Forward Friday: Double Belonging
I ran across the term double belonging during my training in spiritual direction in Arizona. If you’re not familiar (I wasn’t), it’s a relatively new term used to describe people who ascribe to one particular religious tradition (e.g. Christianity) but also learn from another tradition (e.g. Buddhism).
You may have even heard people describe themselves as Jew-Bus (Jewish Buddhists) or Buddha-palians (Episcopalian Buddhists). What would a Presbyterian Buddhist be called? Buddha-terian?
While I’m not advocating synchronicity, I do believe we have a lot to learn from each other, both within our own tradition and from people of other faiths. Particularly with people whose spiritual paths involve meditation, there are many similarities between different religious practices. Thomas Merton, for example, was well known for being influenced by Buddhist meditation techniques as he practiced and taught Christian contemplative meditation.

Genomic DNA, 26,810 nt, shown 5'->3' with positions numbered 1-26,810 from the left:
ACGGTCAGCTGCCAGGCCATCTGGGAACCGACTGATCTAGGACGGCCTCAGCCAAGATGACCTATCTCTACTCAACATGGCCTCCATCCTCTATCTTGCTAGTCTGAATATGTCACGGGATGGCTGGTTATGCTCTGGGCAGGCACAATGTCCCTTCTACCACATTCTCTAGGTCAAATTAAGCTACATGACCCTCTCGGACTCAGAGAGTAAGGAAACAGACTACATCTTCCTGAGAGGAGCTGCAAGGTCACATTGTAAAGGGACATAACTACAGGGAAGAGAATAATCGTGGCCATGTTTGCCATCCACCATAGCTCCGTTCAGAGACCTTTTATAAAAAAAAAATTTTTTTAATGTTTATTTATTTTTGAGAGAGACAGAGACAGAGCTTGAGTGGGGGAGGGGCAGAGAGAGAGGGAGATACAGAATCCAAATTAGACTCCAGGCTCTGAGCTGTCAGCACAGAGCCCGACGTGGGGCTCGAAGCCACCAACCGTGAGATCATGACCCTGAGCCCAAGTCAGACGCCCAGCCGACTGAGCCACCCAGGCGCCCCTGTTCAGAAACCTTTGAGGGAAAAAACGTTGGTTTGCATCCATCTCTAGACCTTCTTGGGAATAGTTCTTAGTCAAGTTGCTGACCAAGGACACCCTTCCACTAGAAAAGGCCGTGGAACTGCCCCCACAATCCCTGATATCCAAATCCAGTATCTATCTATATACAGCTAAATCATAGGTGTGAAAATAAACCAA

So let’s try a very simple and open-ended Forward Friday:
This weekend, take some time to explore other faith traditions in your area.
You could attend a Jewish temple or try a yoga class. If you’re not sure how to get started, try picking up a book from your local library on comparative religion or a specific tradition you’ve always been curious about.
Remember, this exercise is not designed to encourage you to embrace a new set of beliefs in place of your own or to create opportunities for proselytizing. Just be curious, courteous, and conscious of what pieces of truth you might pick up along the way.
Happy weekend, lovely readers! Come back and tell me all about it.
On the Act of Creating Art